TAMS: Rampant with Sleep Deprivation

College students are the victims.

Studies show students attending college are the most highly sleep deprived people in the nation. While on average, they are supposed to receive eight to nine hours of sleep every night, most students only get about six. A survey among TAMS students shows that most get an average about five to seven hours of sleep every night here at TAMS, while many received seven to eight or more than eight hours of sleep before coming to TAMS.

“The amount of sleep I get varies a lot according to load of school work,” junior, Amy Kupra said, “but in general it’s much less sleep than what I got at my old school.”

But sleep deprivation is not presented without consequences. As victims of sleep deprivation, students experience a lot more than just fatigue. Studies show that students who get less sleep are affected negatively in academic areas. They are more likely to miss class and to fall asleep in class. Furthermore, students who pull all nighters studying for a test are shown to do worse on the test than they would have done if they received the right amount of sleep.

[one_third]“I don’t get enough sleep here at TAMS,” junior, Sahar Mohiuddin said. “And I always get tired in the day, not at night when I should be sleeping.”[/one_third]

Not only are students damaged academically, but there follow many psychological and physical issues. Students experience memory impairment and their amount of stress is amplified, while their temper is shortened. More importantly, students are much more likely to be in an accident that could injure them severely, such as an automobile accident.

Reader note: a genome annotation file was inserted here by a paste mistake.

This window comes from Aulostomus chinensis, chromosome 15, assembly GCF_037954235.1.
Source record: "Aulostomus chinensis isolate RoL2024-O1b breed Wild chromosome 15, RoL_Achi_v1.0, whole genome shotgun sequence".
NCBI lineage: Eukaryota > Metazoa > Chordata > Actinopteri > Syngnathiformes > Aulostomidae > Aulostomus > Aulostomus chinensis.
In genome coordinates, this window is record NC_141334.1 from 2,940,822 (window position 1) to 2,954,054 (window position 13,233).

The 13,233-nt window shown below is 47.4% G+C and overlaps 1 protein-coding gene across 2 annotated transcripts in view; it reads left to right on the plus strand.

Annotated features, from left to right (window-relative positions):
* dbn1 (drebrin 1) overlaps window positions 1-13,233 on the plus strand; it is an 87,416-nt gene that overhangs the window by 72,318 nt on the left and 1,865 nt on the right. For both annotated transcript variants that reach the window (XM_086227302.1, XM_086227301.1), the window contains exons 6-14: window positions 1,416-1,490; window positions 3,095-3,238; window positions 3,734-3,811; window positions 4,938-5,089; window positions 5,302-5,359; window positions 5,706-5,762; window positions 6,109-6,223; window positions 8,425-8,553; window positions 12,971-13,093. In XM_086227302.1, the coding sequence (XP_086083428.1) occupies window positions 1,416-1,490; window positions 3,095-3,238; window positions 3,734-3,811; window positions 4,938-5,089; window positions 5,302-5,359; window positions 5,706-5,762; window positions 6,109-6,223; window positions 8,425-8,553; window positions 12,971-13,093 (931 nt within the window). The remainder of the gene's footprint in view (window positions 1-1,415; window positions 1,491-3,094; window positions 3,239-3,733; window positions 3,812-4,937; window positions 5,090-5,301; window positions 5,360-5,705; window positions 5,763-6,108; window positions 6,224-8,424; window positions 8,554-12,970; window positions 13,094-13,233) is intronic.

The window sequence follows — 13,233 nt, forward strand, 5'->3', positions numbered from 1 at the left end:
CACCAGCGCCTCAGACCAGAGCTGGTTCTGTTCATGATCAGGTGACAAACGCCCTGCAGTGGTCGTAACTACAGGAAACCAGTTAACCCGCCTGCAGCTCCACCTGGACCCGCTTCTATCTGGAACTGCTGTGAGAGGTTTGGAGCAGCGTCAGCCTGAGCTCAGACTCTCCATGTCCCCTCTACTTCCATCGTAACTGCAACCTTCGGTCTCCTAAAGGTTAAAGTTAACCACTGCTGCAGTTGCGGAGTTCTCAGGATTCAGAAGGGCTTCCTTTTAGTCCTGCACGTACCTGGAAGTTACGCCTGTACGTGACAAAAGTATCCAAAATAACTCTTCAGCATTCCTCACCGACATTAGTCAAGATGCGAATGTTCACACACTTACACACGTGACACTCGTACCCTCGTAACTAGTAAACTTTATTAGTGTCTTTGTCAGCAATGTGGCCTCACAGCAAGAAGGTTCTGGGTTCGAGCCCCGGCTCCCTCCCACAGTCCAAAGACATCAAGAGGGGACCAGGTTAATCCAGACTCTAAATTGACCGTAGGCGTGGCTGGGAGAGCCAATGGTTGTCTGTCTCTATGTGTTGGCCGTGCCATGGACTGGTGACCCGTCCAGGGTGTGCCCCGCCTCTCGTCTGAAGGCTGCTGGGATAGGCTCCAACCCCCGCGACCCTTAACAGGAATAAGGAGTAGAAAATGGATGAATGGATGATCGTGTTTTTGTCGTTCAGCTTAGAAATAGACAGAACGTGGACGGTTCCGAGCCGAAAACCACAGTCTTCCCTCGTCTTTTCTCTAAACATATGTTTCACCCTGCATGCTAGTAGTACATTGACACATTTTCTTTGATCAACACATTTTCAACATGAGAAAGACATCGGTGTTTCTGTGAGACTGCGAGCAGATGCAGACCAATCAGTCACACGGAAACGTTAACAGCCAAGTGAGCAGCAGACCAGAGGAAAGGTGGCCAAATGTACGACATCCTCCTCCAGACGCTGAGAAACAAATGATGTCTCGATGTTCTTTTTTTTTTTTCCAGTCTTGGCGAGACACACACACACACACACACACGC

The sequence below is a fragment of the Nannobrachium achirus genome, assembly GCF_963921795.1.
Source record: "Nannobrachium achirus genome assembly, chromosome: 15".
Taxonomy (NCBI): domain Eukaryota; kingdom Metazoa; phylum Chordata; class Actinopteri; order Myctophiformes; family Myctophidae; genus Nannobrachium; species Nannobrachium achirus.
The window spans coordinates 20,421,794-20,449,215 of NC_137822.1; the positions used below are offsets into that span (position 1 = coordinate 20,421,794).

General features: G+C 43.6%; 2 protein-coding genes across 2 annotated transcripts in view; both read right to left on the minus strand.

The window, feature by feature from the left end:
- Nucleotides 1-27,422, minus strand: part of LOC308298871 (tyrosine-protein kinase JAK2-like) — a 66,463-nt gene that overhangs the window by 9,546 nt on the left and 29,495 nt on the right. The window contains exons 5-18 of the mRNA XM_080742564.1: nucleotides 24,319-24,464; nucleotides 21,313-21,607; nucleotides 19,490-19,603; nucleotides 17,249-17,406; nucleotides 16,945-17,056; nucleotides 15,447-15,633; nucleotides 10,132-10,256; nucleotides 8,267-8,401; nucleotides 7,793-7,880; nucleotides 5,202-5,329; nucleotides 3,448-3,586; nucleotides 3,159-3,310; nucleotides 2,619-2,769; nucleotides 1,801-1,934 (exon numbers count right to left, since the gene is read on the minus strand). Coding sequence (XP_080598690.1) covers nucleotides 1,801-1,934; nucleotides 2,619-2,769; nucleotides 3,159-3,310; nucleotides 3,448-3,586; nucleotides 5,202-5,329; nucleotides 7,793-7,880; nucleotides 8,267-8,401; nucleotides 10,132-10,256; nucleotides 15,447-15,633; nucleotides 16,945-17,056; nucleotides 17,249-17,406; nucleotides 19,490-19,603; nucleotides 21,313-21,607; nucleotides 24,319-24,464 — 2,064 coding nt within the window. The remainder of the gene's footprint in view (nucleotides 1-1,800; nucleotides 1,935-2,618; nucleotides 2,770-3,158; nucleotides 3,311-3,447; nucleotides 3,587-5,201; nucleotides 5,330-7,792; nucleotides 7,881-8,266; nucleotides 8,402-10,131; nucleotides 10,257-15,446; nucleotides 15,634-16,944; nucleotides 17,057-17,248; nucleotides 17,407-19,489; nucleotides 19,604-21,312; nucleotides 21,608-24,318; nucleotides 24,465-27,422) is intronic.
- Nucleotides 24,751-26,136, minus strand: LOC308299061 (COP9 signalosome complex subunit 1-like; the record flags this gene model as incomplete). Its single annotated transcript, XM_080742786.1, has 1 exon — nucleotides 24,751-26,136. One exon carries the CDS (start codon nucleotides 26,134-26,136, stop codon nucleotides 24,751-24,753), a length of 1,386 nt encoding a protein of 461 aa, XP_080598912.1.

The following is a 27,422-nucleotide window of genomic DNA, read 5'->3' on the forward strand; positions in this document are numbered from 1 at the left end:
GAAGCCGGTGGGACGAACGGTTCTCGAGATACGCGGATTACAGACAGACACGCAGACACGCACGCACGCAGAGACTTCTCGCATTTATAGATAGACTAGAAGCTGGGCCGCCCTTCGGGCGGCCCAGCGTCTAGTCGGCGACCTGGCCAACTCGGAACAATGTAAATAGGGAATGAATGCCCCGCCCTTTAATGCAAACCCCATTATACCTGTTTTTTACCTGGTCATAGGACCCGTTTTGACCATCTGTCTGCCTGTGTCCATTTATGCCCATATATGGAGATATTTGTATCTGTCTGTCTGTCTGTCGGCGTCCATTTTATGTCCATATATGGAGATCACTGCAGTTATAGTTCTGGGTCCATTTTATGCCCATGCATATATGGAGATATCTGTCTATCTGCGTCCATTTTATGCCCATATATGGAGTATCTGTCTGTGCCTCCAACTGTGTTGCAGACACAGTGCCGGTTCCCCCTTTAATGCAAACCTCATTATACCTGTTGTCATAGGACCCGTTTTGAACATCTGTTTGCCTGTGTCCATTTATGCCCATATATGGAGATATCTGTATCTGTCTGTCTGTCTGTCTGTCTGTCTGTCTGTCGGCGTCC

In addition to those consequences, many people face medical problems. Sleep deprivation increases the possibility of heart attacks, heart failures, strokes, obesity, and if one is pregnant, it may cause fetal growth retardation. Sleep deprivation also has a strong link with depression. But how can as student know if he is sleep deprived or not? Some people are diagnosed with a disorder called behaviorally induced insufficient sleep syndrome. This is when people unintentionally but voluntarily deprive themselves from sleep. Another disorder is called insomnia, which is the inability of a person to sleep. Some outside causes of sleep deprivation are stress, work, school, and using electronics right before you sleep. In fact, studies show that people who text right before they sleep are less likely to sleep well and more likely to wake up tired, groggy, and still sleepy.

“I feel tired and lazy on days with less sleep.” Junior, Centura Anbarasu said, “But I usually try to make up for this by eating protein-rich foods.” Sleep deprivation is a real and terrible problem. About one in five people in America do not get enough sleep at night. If a person does have sleep deprivation, there are ways to get back on track, and help reduce the effect of the consequences. One way is caffeine. It will keep a person awake and alert. A more helpful way is taking a quick 30 minute or less power nap. Sleeping for longer makes it harder for you to wake up. But the most effective way is to manage time well and sleep at a right time and allow about eight hours of sleep every night.

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